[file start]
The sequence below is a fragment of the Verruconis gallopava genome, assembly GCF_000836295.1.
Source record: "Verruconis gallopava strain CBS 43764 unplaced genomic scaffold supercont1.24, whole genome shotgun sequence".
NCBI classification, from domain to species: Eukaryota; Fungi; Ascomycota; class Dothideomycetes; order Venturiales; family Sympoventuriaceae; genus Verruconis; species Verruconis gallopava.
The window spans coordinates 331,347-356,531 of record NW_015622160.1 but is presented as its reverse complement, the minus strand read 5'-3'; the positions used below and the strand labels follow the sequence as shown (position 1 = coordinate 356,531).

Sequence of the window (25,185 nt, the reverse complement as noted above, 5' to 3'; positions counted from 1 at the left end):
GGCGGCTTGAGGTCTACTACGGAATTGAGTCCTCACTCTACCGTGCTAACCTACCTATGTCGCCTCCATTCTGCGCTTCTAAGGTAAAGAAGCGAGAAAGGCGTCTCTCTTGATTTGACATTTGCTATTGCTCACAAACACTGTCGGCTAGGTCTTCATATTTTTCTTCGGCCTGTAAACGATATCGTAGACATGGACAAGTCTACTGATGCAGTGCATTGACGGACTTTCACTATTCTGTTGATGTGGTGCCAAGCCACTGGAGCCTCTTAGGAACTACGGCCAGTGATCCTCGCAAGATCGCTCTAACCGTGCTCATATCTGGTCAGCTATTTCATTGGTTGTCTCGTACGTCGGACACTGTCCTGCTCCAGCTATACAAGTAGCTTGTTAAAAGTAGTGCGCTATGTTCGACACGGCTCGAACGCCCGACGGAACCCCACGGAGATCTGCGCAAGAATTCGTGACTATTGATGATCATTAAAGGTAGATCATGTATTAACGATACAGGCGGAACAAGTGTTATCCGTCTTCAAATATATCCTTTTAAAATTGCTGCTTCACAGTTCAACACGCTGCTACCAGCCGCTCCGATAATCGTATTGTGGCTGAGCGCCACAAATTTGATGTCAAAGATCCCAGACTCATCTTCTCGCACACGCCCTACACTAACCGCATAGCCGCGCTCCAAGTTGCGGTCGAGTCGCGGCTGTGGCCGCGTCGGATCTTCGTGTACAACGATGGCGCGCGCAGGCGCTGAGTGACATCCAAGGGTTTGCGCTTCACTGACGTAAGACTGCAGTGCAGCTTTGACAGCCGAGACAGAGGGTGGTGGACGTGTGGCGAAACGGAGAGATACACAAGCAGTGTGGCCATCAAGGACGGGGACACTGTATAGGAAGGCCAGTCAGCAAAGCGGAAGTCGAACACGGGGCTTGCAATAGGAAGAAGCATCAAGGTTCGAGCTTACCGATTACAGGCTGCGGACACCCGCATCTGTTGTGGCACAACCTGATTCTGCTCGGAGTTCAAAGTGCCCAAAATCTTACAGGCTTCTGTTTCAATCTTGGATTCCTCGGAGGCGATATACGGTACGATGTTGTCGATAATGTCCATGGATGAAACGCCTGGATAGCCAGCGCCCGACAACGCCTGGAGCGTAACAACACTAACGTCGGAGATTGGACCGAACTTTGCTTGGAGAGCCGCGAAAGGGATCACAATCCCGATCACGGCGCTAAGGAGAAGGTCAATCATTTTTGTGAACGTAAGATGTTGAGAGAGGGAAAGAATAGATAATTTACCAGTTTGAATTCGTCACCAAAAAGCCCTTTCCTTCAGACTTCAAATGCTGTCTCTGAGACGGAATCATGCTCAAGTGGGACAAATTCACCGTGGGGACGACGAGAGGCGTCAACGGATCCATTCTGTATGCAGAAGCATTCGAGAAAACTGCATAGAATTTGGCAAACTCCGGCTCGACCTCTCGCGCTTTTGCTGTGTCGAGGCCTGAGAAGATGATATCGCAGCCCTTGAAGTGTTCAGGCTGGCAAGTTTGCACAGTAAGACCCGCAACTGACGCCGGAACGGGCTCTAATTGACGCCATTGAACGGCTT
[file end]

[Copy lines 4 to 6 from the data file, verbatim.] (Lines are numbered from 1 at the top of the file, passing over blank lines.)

The window spans coordinates 331,347-356,531 of record NW_015622160.1 but is presented as its reverse complement, the minus strand read 5'-3'; the positions used below and the strand labels follow the sequence as shown (position 1 = coordinate 356,531).

Sequence of the window (25,185 nt, the reverse complement as noted above, 5' to 3'; positions counted from 1 at the left end):
GGCGGCTTGAGGTCTACTACGGAATTGAGTCCTCACTCTACCGTGCTAACCTACCTATGTCGCCTCCATTCTGCGCTTCTAAGGTAAAGAAGCGAGAAAGGCGTCTCTCTTGATTTGACATTTGCTATTGCTCACAAACACTGTCGGCTAGGTCTTCATATTTTTCTTCGGCCTGTAAACGATATCGTAGACATGGACAAGTCTACTGATGCAGTGCATTGACGGACTTTCACTATTCTGTTGATGTGGTGCCAAGCCACTGGAGCCTCTTAGGAACTACGGCCAGTGATCCTCGCAAGATCGCTCTAACCGTGCTCATATCTGGTCAGCTATTTCATTGGTTGTCTCGTACGTCGGACACTGTCCTGCTCCAGCTATACAAGTAGCTTGTTAAAAGTAGTGCGCTATGTTCGACACGGCTCGAACGCCCGACGGAACCCCACGGAGATCTGCGCAAGAATTCGTGACTATTGATGATCATTAAAGGTAGATCATGTATTAACGATACAGGCGGAACAAGTGTTATCCGTCTTCAAATATATCCTTTTAAAATTGCTGCTTCACAGTTCAACACGCTGCTACCAGCCGCTCCGATAATCGTATTGTGGCTGAGCGCCACAAATTTGATGTCAAAGATCCCAGACTCATCTTCTCGCACACGCCCTACACTAACCGCATAGCCGCGCTCCAAGTTGCGGTCGAGTCGCGGCTGTGGCCGCGTCGGATCTTCGTGTACAACGATGGCGCGCGCAGGCGCTGAGTGACATCCAAGGGTTTGCGCTTCACTGACGTAAGACTGCAGTGCAGCTTTGACAGCCGAGACAGAGGGTGGTGGACGTGTGGCGAAACGGAGAGATACACAAGCAGTGTGGCCATCAAGGACGGGGACACTGTATAGGAAGGCCAGTCAGCAAAGCGGAAGTCGAACACGGGGCTTGCAATAGGAAGAAGCATCAAGGTTCGAGCTTACCGATTACAGGCTGCGGACACCCGCATCTGTTGTGGCACAACCTGATTCTGCTCGGAGTTCAAAGTGCCCAAAATCTTACAGGCTTCTGTTTCAATCTTGGATTCCTCGGAGGCGATATACGGTACGATGTTGTCGATAATGTCCATGGATGAAACGCCTGGATAGCCAGCGCCCGACAACGCCTGGAGCGTAACAACACTAACGTCGGAGATTGGACCGAACTTTGCTTGGAGAGCCGCGAAAGGGATCACAATCCCGATCACGGCGCTAAGGAGAAGGTCAATCATTTTTGTGAACGTAAGATGTTGAGAGAGGGAAAGAATAGATAATTTACCAGTTTGAATTCGTCACCAAAAAGCCCTTTCCTTCAGACTTCAAATGCTGTCTCTGAGACGGAATCATGCTCAAGTGGGACAAATTCACCGTGGGGACGACGAGAGGCGTCAACGGATCCATTCTGTATGCAGAAGCATTCGAGAAAACTGCATAGAATTTGGCAAACTCCGGCTCGACCTCTCGCGCTTTTGCTGTGTCGAGGCCTGAGAAGATGATATCGCAGCCCTTGAAGTGTTCAGGCTGGCAAGTTTGCACAGTAAGACCCGCAACTGACGCCGGAACGGGCTCTAATTGACGCCATTGAACGGCTT